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Hi, clivejo,

...You've done your part; now all we all can do is to hope they'll take effective action eventually. Note that it is possible that they may have actually have stopped the specific spammer that you reported but they may have others.

Is it better to bounce the message or accept the message and destroy it? I was hoping by bouncing the message they would eventually get the message that the email is not getting through and hopefully remove the email address from the spam list.

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Is it better to bounce the message or accept the message and destroy it? I was hoping by bouncing the message they would eventually get the message that the email is not getting through and hopefully remove the email address from the spam list.

It is most common for spammers to ignore non-deliveries - perhaps HostWinds is different (but why would they be?) and anyway only a service provider can convincingly "bounce" a message directed to a standard consumer-level mail account. I think most of us "here" would say, 'Just keep reporting them.' That way there is some chance some of their IP addresses might be listed in the SCbl and, at least, they cannot deny knowledge of their unwanted activity should they come to the attention of regulatory authorities.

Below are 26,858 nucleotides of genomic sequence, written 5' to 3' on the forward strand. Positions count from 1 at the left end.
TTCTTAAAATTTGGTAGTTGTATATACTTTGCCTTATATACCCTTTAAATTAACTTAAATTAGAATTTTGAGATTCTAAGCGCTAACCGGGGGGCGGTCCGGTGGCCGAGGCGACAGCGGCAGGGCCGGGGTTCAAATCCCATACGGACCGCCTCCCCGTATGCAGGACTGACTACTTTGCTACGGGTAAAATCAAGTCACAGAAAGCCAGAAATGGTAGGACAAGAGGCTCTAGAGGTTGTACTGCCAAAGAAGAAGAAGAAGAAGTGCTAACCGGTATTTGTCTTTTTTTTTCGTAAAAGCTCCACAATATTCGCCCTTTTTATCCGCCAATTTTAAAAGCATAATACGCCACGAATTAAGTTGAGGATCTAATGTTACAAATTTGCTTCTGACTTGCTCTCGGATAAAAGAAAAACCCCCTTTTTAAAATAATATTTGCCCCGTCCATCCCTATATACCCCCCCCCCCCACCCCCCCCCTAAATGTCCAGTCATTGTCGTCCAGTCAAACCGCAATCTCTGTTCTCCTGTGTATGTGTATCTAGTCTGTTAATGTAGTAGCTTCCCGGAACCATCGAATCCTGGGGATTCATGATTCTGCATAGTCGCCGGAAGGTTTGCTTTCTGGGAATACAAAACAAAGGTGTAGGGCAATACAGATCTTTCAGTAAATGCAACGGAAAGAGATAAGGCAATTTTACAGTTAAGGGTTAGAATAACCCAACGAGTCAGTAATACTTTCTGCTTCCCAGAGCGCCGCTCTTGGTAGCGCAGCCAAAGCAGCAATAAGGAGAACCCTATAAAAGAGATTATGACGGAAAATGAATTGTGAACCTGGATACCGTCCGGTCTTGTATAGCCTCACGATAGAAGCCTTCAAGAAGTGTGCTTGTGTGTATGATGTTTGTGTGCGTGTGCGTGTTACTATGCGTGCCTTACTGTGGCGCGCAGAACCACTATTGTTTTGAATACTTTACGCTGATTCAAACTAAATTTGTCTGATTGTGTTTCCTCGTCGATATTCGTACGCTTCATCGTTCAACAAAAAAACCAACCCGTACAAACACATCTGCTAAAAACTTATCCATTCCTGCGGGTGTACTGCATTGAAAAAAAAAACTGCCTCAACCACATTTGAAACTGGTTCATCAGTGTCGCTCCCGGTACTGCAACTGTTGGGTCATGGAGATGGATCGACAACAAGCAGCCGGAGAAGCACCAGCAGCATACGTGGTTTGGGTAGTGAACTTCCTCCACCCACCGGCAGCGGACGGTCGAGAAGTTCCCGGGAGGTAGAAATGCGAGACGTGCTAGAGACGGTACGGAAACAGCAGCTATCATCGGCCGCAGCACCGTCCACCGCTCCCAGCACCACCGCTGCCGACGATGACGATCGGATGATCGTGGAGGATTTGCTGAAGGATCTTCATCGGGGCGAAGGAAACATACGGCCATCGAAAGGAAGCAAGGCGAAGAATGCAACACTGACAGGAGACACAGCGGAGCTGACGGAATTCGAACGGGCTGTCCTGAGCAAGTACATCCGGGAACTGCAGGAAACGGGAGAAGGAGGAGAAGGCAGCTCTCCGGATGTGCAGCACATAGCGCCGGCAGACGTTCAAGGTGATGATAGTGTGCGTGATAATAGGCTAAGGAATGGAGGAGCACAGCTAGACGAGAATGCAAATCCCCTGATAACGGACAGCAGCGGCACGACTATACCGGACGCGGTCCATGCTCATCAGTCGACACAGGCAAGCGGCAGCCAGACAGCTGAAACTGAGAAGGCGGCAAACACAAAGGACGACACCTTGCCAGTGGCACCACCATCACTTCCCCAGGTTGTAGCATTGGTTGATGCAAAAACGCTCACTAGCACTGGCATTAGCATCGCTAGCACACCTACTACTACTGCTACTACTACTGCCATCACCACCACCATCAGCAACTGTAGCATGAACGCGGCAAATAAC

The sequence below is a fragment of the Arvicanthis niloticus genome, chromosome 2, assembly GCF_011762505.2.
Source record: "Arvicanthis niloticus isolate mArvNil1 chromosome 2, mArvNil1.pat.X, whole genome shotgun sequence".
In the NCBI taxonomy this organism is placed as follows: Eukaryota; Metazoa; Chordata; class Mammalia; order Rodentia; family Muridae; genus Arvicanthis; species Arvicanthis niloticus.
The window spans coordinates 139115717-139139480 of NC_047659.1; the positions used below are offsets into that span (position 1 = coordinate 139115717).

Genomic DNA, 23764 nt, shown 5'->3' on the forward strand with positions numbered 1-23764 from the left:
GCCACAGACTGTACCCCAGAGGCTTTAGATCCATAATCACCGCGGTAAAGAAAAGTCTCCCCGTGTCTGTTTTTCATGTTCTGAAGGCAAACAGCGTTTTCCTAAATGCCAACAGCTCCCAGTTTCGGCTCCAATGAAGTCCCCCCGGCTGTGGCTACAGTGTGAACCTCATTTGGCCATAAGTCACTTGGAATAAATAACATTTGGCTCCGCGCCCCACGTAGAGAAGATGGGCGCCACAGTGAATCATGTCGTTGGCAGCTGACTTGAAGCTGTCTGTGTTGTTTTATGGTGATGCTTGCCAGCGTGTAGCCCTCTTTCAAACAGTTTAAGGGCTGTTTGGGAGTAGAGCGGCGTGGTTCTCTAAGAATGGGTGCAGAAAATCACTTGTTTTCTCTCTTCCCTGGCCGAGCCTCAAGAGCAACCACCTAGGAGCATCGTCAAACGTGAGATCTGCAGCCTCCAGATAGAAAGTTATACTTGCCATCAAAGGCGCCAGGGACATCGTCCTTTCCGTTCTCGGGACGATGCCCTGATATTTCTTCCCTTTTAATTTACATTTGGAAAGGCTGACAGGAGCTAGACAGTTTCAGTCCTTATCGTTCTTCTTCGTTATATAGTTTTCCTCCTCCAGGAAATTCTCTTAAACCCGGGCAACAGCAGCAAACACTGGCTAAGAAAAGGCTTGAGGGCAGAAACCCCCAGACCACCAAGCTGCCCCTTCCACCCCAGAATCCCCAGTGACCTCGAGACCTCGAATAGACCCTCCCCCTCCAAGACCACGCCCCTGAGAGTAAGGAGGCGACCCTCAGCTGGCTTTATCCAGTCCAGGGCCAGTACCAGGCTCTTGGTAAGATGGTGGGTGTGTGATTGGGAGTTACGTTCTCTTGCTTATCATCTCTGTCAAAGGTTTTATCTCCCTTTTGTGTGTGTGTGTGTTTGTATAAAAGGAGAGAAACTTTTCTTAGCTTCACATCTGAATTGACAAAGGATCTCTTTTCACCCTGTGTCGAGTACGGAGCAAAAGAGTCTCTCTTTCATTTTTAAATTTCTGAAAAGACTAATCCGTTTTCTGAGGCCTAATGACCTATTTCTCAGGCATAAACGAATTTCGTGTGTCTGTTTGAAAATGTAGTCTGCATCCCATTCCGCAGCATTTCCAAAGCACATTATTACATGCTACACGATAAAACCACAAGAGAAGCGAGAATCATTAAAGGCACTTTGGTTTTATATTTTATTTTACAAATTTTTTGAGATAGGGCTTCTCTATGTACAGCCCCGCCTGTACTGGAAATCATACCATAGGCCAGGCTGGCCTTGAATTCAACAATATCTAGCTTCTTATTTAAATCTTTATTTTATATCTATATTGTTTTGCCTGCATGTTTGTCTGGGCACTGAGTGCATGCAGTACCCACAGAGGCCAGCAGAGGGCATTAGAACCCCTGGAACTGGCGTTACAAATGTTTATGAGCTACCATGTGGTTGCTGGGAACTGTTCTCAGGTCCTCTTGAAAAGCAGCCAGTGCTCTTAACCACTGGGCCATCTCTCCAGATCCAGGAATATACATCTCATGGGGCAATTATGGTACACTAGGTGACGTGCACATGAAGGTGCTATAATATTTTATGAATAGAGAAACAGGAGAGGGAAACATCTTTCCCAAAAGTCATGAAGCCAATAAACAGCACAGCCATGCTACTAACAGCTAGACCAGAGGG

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It is most common for spammers to ignore non-deliveries - perhaps HostWinds is different (but why would they be?) and anyway only a service provider can convincingly "bounce" a message directed to a standard consumer-level mail account.

I admin the email server these spam messages are being directed at. In that past any abuse reports have been sorted out very fast (within 24hours), all it took was an email to the abuse department of the relevant ISP/host.

However, Hostwinds are in a league of their own. They appear to be totally incompetent and even seem to be protecting the spammer. So far I have been assured by the CEO and COO that they have suspended the account. Yet I notice they are still spamming me as of an hour ago I noticed connections to my server from their email cluster. I asked them for the IP addresses used by their email cluster and they wont give me this information. Every email coming in from them is being reported directly to SpamCop but still no progress here.